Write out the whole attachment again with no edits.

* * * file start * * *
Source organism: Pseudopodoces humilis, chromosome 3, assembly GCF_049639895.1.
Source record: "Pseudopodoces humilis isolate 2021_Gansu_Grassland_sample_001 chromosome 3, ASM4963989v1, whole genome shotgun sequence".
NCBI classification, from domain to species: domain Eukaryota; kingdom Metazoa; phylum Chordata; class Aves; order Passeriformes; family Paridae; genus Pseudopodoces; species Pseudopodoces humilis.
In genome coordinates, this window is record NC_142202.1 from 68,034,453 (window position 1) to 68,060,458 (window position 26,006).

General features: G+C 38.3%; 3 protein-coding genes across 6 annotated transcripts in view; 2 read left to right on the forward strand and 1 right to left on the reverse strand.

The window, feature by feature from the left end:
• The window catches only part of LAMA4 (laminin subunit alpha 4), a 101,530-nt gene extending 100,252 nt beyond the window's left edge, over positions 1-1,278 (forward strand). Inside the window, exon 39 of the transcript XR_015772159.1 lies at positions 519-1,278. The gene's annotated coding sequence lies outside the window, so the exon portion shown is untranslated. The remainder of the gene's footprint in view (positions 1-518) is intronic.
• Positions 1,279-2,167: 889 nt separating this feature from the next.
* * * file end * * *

Source organism: Pseudopodoces humilis, chromosome 3, assembly GCF_049639895.1.
Source record: "Pseudopodoces humilis isolate 2021_Gansu_Grassland_sample_001 chromosome 3, ASM4963989v1, whole genome shotgun sequence".
NCBI classification, from domain to species: domain Eukaryota; kingdom Metazoa; phylum Chordata; class Aves; order Passeriformes; family Paridae; genus Pseudopodoces; species Pseudopodoces humilis.
In genome coordinates, this window is record NC_142202.1 from 68,034,453 (window position 1) to 68,060,458 (window position 26,006).

General features: G+C 38.3%; 3 protein-coding genes across 6 annotated transcripts in view; 2 read left to right on the forward strand and 1 right to left on the reverse strand.

The window, feature by feature from the left end:
• The window catches only part of LAMA4 (laminin subunit alpha 4), a 101,530-nt gene extending 100,252 nt beyond the window's left edge, over positions 1-1,278 (forward strand). Inside the window, exon 39 of the transcript XR_015772159.1 lies at positions 519-1,278. The gene's annotated coding sequence lies outside the window, so the exon portion shown is untranslated. The remainder of the gene's footprint in view (positions 1-518) is intronic.
• Positions 1,279-2,167: 889 nt separating this feature from the next.